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Dimensions of Economic Theory and PolicyEssays for Anjan Mukherji$
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Krishnendu Ghosh Dastidar, Hiranya Mukhopadhyay, and Uday Bhanu Sinha

Print publication date: 2011

Print ISBN-13: 9780198073970

Published to Oxford Scholarship Online: September 2012

DOI: 10.1093/acprof:oso/9780198073970.001.0001

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Distraction and Incentives

Distraction and Incentives

Chapter:
(p.179) 11 Distraction and Incentives
Source:
Dimensions of Economic Theory and Policy
Author(s):

Abhijit V. Banerjee

Sendhil Mullainathan

Publisher:
Oxford University Press
DOI:10.1093/acprof:oso/9780198073970.003.0011

Efficiency wages have been proposed as a means to increase productivity by paying people higher than their outside option. In development economics, this means that paying workers higher wages will make them stronger and work harder. However, this theory has been criticized for being unrealistic, in part because it is not clear whether short-term spending on nutrition has a significant effect on work capacity. This chapter discusses the idea that poor people in developing countries are constantly dealing with problems not of their making (for example, flooding, no water or power, no money to buy medicines, and so on) and argues that this can decrease productivity. In the Banerjee-Mullainathan framework, attention can be purchased by acquiring so-called comfort goods (goods like health insurance or a house with a 24-hour power and water connection). This chapter explores how concerns about attention affect the design of incentives within a firm.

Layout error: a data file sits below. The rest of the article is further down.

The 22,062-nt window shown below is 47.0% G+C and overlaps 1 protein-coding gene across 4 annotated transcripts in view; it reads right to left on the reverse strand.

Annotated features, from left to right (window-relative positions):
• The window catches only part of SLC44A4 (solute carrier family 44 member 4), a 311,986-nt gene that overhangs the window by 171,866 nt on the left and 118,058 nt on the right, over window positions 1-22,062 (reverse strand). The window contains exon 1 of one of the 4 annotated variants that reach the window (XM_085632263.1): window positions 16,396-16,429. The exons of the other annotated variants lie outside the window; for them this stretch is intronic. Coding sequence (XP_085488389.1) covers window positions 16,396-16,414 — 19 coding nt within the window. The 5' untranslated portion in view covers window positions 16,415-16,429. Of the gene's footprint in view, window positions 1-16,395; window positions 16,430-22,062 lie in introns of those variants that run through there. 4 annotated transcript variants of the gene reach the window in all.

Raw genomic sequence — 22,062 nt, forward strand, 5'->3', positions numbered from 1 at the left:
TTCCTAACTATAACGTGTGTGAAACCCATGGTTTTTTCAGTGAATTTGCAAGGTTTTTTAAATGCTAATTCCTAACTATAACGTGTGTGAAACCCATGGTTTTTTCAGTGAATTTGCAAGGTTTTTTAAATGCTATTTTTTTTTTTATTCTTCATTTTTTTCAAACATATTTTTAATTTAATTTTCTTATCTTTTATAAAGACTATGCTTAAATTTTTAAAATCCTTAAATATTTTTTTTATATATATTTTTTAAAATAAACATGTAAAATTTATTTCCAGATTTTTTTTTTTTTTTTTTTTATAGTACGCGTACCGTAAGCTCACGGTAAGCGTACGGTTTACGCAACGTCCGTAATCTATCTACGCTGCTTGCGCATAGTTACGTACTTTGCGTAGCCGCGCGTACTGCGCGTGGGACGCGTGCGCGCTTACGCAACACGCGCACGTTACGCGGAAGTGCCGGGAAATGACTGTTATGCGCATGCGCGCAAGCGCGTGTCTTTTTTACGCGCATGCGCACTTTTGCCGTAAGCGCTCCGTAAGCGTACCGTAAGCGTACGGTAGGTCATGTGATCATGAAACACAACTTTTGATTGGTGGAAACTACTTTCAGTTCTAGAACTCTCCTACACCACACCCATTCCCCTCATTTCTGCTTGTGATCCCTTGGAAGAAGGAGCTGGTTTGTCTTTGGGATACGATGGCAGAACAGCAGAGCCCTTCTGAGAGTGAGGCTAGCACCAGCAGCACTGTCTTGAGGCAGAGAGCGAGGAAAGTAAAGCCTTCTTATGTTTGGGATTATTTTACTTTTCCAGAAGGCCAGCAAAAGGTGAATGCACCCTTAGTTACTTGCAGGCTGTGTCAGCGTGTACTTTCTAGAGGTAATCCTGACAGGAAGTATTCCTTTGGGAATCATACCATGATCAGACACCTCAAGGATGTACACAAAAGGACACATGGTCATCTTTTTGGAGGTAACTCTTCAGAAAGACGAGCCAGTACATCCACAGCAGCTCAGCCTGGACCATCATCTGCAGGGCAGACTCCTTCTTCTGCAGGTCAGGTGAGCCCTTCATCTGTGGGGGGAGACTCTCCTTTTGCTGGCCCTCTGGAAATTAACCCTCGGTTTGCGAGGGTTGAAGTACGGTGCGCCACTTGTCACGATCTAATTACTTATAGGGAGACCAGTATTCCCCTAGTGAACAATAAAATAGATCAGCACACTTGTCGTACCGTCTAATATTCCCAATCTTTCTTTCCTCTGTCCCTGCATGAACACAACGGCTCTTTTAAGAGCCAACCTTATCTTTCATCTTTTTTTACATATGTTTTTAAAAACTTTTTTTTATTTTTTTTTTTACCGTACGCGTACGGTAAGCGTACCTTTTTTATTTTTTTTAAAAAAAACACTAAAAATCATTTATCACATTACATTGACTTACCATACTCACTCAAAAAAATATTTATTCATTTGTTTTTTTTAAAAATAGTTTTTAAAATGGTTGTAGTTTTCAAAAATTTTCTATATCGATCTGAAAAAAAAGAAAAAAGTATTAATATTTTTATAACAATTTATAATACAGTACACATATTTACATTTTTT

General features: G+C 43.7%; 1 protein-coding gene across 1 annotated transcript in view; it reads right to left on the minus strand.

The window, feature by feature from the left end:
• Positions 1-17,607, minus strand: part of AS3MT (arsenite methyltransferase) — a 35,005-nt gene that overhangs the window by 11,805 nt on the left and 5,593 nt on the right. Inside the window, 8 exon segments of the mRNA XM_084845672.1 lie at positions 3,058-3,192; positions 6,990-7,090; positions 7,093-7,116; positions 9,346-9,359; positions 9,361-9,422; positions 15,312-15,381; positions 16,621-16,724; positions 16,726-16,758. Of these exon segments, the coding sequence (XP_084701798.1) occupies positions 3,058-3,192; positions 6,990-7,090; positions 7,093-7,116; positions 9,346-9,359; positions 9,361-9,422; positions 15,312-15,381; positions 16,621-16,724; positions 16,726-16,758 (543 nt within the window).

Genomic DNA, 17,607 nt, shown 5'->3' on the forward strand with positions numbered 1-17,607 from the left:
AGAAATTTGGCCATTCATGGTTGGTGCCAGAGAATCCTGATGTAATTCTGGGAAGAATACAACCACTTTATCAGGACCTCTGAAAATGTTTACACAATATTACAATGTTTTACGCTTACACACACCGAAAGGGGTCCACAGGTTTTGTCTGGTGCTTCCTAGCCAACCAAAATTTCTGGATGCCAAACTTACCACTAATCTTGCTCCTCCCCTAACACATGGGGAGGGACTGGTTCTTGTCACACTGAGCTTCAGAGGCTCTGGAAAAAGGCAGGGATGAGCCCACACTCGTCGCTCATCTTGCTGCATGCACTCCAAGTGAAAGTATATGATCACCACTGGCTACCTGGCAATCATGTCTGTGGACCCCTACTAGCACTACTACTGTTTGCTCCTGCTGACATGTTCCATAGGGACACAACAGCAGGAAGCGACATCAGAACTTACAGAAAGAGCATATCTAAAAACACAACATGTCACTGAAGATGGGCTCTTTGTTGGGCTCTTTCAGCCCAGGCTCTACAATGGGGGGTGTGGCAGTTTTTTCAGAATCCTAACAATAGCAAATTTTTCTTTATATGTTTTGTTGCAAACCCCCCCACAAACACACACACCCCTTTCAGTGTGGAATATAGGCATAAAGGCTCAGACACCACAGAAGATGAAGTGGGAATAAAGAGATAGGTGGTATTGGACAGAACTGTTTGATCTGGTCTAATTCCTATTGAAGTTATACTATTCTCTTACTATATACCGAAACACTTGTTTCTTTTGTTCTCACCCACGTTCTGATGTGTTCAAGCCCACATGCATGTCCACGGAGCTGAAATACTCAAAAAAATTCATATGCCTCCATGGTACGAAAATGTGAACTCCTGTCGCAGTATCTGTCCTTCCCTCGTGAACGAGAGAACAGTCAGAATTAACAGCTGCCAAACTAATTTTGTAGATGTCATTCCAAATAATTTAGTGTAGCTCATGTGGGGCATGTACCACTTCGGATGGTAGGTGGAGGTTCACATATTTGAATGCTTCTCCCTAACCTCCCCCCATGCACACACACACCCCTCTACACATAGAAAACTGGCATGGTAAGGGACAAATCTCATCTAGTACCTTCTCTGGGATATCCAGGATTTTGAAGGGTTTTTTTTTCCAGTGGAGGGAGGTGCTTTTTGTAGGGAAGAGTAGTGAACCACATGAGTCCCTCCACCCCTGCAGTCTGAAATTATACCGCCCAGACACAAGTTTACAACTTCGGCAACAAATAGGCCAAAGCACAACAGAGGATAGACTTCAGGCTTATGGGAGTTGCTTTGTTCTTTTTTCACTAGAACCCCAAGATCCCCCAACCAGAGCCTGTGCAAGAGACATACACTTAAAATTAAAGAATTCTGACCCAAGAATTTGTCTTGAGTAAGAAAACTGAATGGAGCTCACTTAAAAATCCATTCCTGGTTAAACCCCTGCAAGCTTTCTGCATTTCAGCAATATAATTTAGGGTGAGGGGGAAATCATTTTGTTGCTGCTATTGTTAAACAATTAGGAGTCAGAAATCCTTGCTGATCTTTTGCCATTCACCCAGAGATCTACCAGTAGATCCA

Keywords:   efficiency wages, productivity, attention, incentives, comfort goods, Banerjee-Mullainathan framework

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